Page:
Customer Reviews


4 Reviews
5 star:
 (3)
4 star:    (0)
3 star:
 (1)
2 star:    (0)
1 star:    (0)
 
 
 
 
 
Average Customer Review
Share your thoughts with other customers
Create your own review
 
 

The most helpful favourable review
The most helpful critical review


9 of 9 people found the following review helpful
5.0 out of 5 stars A magnificate musical journey
This 72 minute long album features 18 Zappa compositions. Some pieces were written in the late sixties, but it's mostly material from its present. Everything old, though, is reworked and orchestrated for Ensemble Modern who do a GREAT job performing the music throughout the album. It's a very fresh, well performed and hi-tech sounding recording. It starts off with a...
Published on 13 Nov. 2003 by Patrik Lemberg

versus
4 of 12 people found the following review helpful
3.0 out of 5 stars It's Zappa, Jim - but not as we know it.
A word of caution. Essential listening for die-hard Zappa fans, no doubt. But. Some of the 'Amerika' ranting sounds juvenile and dated (a tragedy that Zappa did not survive to rant against the 2nd Bush administration, however), and the huge swathes of atonal music included here sound like humorless pastiches of(if not directly lifted from)1950s Darmstadt (in particular,...
Published on 25 Feb. 2004


Most Helpful First | Newest First

9 of 9 people found the following review helpful
5.0 out of 5 stars A magnificate musical journey, 13 Nov. 2003
By 
Patrik Lemberg (Tammisaari Finland) - See all my reviews
This review is from: The Yellow Shark (Audio CD)
This 72 minute long album features 18 Zappa compositions. Some pieces were written in the late sixties, but it's mostly material from its present. Everything old, though, is reworked and orchestrated for Ensemble Modern who do a GREAT job performing the music throughout the album. It's a very fresh, well performed and hi-tech sounding recording. It starts off with a nostalgic "Dog Breath/Uncle Meat" medley, continues with a beautiful ballad called "Outrage at Valdez".
The classic "Bebop Tango" is also performed but reworked featuring a new part written specifically for this recording.
"Ruth Is Sleeping" is an advance six minute piece written for, and performed on two pianos - truly inspiring as is "Get Whitey" (definitive highlight).
"Food Gathering..." and "Welcome To The U.S." are hilarious pieces of musical comedy - Cracks me up!
The album rounds off with Zappa conducting the ensemble playing "G-Spot Tornado"; a strong and perfect finish that was appreciated with a 15 minute standing ovation according to a FZ interview I read some time ago (on the recording the applause fade after two minutes).
The booklet is very informative - 30 pages featuring a lot of photos from the recoding and the rehearsals plus a LONG story about the whole project as well as commentary about EVERY PIECE from both Frank Zappa and the conductor Peter Rundel.
This recording is perfect proof that Frank Zappa was way more than a rock'n'roll guitar player, which unfortunately is the only way many saw him, and still do. He was and is an underrated composer and this is some of best work. This recording MIGHT not appeal to you if "Bobby Brown Goes Down" and "Don't Eat The Yellow Snow" are your favorite Zappa songs, but deeply recommended to fans of "Civilization Phaze III", where Ensemble Modern is partly featured by the way. "C.P.III" is a must for those who like this recording and vice versa. Too bad Zappa didn't have enough time to record more music like this. Recently released, though, is a CD called "Everything Is Healing Nicely", consisting of recordings from the "Yellow Shark" rehearsals. Also worth checking out.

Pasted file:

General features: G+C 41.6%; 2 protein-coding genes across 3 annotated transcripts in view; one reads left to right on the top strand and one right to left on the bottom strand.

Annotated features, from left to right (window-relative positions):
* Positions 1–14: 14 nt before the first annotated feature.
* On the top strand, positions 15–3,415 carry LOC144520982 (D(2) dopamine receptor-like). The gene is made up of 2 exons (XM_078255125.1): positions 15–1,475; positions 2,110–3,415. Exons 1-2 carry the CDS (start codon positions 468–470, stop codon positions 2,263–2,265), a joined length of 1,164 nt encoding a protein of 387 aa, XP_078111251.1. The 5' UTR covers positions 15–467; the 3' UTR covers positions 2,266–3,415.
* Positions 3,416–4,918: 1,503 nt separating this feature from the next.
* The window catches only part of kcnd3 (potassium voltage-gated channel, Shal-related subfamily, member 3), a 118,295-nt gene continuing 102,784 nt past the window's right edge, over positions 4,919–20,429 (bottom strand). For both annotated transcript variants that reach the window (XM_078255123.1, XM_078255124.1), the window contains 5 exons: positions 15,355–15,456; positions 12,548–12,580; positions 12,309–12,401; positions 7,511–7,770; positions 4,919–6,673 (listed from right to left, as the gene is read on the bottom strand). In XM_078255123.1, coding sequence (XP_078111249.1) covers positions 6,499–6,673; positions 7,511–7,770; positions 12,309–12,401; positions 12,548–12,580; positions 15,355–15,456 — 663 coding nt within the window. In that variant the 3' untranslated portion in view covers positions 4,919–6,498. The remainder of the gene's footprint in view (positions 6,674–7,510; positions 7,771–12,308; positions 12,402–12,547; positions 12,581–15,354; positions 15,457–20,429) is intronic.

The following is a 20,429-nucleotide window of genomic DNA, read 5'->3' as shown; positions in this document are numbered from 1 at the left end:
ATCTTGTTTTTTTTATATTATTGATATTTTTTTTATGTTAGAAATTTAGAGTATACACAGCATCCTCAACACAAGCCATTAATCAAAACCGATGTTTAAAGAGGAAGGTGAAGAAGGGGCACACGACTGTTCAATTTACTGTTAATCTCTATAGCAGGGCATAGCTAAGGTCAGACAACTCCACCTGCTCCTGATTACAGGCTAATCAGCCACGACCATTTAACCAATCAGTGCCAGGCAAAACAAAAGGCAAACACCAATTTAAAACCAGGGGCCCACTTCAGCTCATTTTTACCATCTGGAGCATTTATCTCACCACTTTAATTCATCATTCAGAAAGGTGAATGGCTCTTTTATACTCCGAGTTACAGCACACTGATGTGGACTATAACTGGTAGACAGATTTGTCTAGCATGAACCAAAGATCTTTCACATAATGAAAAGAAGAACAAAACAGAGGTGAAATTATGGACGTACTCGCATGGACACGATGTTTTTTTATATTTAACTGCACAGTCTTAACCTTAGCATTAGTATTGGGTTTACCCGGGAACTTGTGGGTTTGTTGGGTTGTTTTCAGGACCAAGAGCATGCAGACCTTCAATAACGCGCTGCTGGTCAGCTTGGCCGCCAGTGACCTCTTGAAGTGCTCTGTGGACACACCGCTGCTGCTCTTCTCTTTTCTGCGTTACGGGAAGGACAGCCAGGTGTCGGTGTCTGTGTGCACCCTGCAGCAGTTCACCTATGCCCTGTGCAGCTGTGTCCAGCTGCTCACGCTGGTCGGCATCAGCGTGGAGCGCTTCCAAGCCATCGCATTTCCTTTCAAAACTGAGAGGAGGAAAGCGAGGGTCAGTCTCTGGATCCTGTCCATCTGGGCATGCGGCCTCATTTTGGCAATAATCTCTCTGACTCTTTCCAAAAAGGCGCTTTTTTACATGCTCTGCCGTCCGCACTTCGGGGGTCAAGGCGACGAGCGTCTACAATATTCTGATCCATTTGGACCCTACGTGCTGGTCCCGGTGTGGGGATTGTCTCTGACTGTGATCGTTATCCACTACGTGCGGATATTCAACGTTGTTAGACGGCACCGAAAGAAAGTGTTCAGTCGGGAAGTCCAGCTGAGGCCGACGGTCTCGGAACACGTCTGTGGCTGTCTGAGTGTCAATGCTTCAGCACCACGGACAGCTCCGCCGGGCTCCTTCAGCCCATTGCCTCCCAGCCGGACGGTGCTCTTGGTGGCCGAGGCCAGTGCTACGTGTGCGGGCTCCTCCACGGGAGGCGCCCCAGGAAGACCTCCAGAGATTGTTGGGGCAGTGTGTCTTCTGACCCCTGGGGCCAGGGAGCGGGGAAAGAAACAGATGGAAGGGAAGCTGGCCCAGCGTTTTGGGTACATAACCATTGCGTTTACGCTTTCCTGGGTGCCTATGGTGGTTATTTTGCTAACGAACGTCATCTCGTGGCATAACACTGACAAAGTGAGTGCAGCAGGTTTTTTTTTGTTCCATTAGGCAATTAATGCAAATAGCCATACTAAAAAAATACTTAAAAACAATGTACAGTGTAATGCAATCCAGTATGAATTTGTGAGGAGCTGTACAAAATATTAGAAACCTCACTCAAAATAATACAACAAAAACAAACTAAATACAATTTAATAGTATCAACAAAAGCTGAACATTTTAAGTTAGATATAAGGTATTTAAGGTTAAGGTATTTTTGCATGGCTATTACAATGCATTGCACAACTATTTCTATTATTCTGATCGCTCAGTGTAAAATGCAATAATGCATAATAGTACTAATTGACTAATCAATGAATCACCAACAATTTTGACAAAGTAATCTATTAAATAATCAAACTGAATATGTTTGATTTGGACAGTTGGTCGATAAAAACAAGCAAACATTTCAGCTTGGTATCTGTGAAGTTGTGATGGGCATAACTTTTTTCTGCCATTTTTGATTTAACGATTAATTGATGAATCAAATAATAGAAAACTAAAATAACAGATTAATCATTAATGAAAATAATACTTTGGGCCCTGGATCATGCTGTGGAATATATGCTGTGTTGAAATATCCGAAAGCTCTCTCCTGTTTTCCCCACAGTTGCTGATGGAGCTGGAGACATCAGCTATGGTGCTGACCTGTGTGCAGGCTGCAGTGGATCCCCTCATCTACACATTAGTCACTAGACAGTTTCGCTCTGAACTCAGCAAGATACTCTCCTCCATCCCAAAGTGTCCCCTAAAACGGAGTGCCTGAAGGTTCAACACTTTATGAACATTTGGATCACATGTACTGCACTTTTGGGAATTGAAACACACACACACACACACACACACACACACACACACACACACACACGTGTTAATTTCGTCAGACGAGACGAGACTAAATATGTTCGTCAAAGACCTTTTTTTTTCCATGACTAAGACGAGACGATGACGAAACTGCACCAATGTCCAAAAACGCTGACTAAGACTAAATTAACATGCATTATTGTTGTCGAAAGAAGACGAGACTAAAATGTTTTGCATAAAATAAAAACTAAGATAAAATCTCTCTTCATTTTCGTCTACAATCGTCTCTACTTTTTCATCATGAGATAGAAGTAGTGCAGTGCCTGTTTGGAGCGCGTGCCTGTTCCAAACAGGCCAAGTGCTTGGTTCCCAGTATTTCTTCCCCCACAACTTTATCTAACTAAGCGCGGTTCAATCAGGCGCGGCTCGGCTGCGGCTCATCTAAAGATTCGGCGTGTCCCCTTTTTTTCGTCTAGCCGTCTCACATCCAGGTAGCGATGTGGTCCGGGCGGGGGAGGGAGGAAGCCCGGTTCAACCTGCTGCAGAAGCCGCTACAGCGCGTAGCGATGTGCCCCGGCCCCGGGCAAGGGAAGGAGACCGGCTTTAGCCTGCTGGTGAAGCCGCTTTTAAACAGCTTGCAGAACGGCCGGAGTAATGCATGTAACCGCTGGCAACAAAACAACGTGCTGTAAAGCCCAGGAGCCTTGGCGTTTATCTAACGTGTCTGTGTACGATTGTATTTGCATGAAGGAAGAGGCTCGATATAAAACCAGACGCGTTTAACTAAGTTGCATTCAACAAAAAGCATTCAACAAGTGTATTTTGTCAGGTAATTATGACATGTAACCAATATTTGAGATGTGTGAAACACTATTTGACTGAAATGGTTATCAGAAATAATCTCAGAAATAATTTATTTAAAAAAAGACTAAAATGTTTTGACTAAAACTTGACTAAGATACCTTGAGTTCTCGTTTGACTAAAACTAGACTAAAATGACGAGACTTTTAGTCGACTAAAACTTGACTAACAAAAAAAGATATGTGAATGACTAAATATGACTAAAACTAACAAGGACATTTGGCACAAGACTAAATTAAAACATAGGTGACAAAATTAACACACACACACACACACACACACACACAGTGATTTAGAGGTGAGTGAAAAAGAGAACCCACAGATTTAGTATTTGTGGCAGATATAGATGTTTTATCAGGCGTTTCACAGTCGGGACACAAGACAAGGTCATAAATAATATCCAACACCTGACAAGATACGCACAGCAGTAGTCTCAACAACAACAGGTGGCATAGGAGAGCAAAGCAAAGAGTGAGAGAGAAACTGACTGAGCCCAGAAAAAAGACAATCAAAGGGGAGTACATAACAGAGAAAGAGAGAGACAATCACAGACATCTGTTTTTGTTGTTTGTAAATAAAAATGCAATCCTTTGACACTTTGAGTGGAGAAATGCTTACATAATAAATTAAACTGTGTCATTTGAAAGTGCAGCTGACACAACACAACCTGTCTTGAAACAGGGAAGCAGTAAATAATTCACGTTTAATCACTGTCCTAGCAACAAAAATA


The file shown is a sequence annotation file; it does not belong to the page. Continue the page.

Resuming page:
Help other customers find the most helpful reviews 
Was this review helpful to you? Yes No


18 of 19 people found the following review helpful
5.0 out of 5 stars An orchestral tour-de-force, 9 May 2002
By A Customer
This review is from: The Yellow Shark (Audio CD)
Long regarded as influential within rock circles (having landed record contracts for the likes of Alice Cooper and Ted Nugent), this CD represents what Frank had been doing all along - writing beautiful music. What we have here is a seamlessly edited colleciton of highlights from the 1992 concerts by the Ensemble Modern.
The intro sees Frank play down his rock-star image; "If you feel like throwing underpants onto the stage, put them right over there...", before opening with one of the older pieces presented here - the combined Dog/Meat (comprising the Dog Breath Variation and Uncle Meat), originally two seperate tracks from the 1969 album Uncle Meat.
Outrage at Valdez is a short piece excerpted from the soundtrack Zappa supplied to the Cousteau Society documentary of the same name. In the soundtrack, you only hear a 50 second excerpt of the theme to this track. Here you get the full piece. Scored primarily for woodwind with backing provided by brass, strings and percussion, the overall impression is of a translucent background with a lyrical melody floating over the top of it - one of Franks more melancholy works.
Times Beach II is the second movement of the wind quintet Times Beach written for the Aspen Wind Quintet. They pronounced one of the movements unplayable (a criticism levelled against Stockhausen's Zeitmasse), and the piece is yet to surface in it's full context. Here, we have an abstract 20th century wind quintet, where meter disolves but rhythm remains.